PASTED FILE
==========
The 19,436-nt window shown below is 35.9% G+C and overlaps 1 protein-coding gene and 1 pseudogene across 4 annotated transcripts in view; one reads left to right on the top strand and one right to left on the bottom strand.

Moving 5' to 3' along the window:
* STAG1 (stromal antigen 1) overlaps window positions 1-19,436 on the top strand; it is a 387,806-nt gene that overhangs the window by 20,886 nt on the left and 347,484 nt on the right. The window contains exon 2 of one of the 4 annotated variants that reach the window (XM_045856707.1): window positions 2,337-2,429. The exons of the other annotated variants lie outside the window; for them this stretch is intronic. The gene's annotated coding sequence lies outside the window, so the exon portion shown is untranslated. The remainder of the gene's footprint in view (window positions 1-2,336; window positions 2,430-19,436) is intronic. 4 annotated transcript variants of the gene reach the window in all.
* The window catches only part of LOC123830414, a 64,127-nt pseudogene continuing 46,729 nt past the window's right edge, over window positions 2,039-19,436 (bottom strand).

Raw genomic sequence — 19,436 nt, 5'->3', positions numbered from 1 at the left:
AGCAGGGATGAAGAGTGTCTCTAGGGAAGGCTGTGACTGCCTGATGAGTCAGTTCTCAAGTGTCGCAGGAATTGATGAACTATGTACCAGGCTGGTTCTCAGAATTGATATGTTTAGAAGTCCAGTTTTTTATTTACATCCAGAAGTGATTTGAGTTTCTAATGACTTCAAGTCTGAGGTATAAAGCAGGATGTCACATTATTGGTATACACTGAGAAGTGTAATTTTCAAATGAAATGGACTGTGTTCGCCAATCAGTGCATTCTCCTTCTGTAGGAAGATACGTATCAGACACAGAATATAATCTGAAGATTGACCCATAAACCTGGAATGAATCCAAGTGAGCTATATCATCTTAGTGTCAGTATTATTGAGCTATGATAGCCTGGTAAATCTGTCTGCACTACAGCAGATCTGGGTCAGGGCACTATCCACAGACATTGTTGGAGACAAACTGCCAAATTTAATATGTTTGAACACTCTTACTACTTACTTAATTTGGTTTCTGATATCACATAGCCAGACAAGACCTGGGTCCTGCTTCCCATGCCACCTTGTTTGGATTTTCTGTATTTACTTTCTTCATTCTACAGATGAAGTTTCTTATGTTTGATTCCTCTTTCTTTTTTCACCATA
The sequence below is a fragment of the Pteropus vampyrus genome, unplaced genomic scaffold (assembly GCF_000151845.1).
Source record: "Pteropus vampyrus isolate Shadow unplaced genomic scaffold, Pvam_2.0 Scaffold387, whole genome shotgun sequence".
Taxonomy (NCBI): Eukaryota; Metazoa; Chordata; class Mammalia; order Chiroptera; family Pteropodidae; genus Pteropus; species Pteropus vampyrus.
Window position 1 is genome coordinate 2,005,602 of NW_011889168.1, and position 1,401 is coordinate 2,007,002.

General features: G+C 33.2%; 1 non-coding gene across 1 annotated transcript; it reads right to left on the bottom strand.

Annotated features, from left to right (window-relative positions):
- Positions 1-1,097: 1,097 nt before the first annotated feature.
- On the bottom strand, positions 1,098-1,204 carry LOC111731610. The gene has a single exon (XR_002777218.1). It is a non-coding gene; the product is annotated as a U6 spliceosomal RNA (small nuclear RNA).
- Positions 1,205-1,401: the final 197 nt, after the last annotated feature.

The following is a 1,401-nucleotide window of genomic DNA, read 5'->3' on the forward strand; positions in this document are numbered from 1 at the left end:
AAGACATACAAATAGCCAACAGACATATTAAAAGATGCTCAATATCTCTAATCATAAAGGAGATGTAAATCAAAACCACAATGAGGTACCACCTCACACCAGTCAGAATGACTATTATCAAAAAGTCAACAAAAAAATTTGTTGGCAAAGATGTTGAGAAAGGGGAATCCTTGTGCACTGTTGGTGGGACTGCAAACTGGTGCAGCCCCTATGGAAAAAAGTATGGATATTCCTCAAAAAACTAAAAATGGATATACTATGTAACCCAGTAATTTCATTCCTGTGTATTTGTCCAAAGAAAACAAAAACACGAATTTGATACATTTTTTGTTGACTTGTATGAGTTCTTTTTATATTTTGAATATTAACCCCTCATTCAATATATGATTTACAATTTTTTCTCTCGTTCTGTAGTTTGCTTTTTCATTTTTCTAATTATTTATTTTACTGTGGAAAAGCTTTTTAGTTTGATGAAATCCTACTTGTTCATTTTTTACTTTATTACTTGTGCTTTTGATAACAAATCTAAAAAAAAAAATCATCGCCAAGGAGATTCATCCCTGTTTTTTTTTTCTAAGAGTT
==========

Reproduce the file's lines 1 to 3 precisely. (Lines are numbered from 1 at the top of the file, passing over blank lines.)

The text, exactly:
The 19,436-nt window shown below is 35.9% G+C and overlaps 1 protein-coding gene and 1 pseudogene across 4 annotated transcripts in view; one reads left to right on the top strand and one right to left on the bottom strand.

Moving 5' to 3' along the window:
* STAG1 (stromal antigen 1) overlaps window positions 1-19,436 on the top strand; it is a 387,806-nt gene that overhangs the window by 20,886 nt on the left and 347,484 nt on the right. The window contains exon 2 of one of the 4 annotated variants that reach the window (XM_045856707.1): window positions 2,337-2,429. The exons of the other annotated variants lie outside the window; for them this stretch is intronic. The gene's annotated coding sequence lies outside the window, so the exon portion shown is untranslated. The remainder of the gene's footprint in view (window positions 1-2,336; window positions 2,430-19,436) is intronic. 4 annotated transcript variants of the gene reach the window in all.